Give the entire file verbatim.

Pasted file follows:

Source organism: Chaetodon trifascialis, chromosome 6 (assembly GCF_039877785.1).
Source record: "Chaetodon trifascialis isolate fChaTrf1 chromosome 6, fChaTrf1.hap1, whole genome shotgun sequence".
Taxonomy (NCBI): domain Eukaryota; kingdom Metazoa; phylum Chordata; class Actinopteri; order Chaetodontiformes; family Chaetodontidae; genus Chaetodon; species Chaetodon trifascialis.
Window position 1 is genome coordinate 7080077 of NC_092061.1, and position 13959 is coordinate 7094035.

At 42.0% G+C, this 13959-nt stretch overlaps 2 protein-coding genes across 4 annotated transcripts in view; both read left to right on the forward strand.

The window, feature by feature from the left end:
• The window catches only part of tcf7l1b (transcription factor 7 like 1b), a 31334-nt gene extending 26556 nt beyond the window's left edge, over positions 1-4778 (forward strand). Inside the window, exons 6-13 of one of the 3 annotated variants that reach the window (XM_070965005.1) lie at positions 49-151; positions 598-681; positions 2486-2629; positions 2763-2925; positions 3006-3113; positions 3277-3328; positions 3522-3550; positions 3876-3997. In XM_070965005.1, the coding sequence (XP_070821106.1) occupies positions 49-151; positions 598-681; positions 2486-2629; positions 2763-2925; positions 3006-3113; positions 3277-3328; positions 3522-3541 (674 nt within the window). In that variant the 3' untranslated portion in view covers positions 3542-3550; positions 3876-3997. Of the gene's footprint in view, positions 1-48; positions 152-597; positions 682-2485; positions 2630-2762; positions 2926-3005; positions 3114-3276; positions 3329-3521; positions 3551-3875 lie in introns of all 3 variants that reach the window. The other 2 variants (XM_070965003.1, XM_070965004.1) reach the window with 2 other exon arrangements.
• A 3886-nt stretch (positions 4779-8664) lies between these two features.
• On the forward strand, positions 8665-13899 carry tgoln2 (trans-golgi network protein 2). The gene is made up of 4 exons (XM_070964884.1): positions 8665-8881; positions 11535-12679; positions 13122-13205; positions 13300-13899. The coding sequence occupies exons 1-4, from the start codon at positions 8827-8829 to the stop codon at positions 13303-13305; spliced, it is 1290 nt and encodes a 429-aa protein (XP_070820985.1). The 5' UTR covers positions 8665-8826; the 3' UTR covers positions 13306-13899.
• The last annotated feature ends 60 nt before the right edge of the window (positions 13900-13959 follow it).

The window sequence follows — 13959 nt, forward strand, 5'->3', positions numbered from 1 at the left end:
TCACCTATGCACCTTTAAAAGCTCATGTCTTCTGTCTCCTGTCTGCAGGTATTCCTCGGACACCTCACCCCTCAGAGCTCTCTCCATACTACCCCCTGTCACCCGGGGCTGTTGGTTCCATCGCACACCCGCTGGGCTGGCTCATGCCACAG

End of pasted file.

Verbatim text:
Source organism: Chaetodon trifascialis, chromosome 6 (assembly GCF_039877785.1).
Source record: "Chaetodon trifascialis isolate fChaTrf1 chromosome 6, fChaTrf1.hap1, whole genome shotgun sequence".
Taxonomy (NCBI): domain Eukaryota; kingdom Metazoa; phylum Chordata; class Actinopteri; order Chaetodontiformes; family Chaetodontidae; genus Chaetodon; species Chaetodon trifascialis.
Window position 1 is genome coordinate 7080077 of NC_092061.1, and position 13959 is coordinate 7094035.

At 42.0% G+C, this 13959-nt stretch overlaps 2 protein-coding genes across 4 annotated transcripts in view; both read left to right on the forward strand.

The window, feature by feature from the left end:
• The window catches only part of tcf7l1b (transcription factor 7 like 1b), a 31334-nt gene extending 26556 nt beyond the window's left edge, over positions 1-4778 (forward strand). Inside the window, exons 6-13 of one of the 3 annotated variants that reach the window (XM_070965005.1) lie at positions 49-151; positions 598-681; positions 2486-2629; positions 2763-2925; positions 3006-3113; positions 3277-3328; positions 3522-3550; positions 3876-3997. In XM_070965005.1, the coding sequence (XP_070821106.1) occupies positions 49-151; positions 598-681; positions 2486-2629; positions 2763-2925; positions 3006-3113; positions 3277-3328; positions 3522-3541 (674 nt within the window). In that variant the 3' untranslated portion in view covers positions 3542-3550; positions 3876-3997. Of the gene's footprint in view, positions 1-48; positions 152-597; positions 682-2485; positions 2630-2762; positions 2926-3005; positions 3114-3276; positions 3329-3521; positions 3551-3875 lie in introns of all 3 variants that reach the window. The other 2 variants (XM_070965003.1, XM_070965004.1) reach the window with 2 other exon arrangements.
• A 3886-nt stretch (positions 4779-8664) lies between these two features.
• On the forward strand, positions 8665-13899 carry tgoln2 (trans-golgi network protein 2). The gene is made up of 4 exons (XM_070964884.1): positions 8665-8881; positions 11535-12679; positions 13122-13205; positions 13300-13899. The coding sequence occupies exons 1-4, from the start codon at positions 8827-8829 to the stop codon at positions 13303-13305; spliced, it is 1290 nt and encodes a 429-aa protein (XP_070820985.1). The 5' UTR covers positions 8665-8826; the 3' UTR covers positions 13306-13899.
• The last annotated feature ends 60 nt before the right edge of the window (positions 13900-13959 follow it).

The window sequence follows — 13959 nt, forward strand, 5'->3', positions numbered from 1 at the left end:
TCACCTATGCACCTTTAAAAGCTCATGTCTTCTGTCTCCTGTCTGCAGGTATTCCTCGGACACCTCACCCCTCAGAGCTCTCTCCATACTACCCCCTGTCACCCGGGGCTGTTGGTTCCATCGCACACCCGCTGGGCTGGCTCATGCCACAG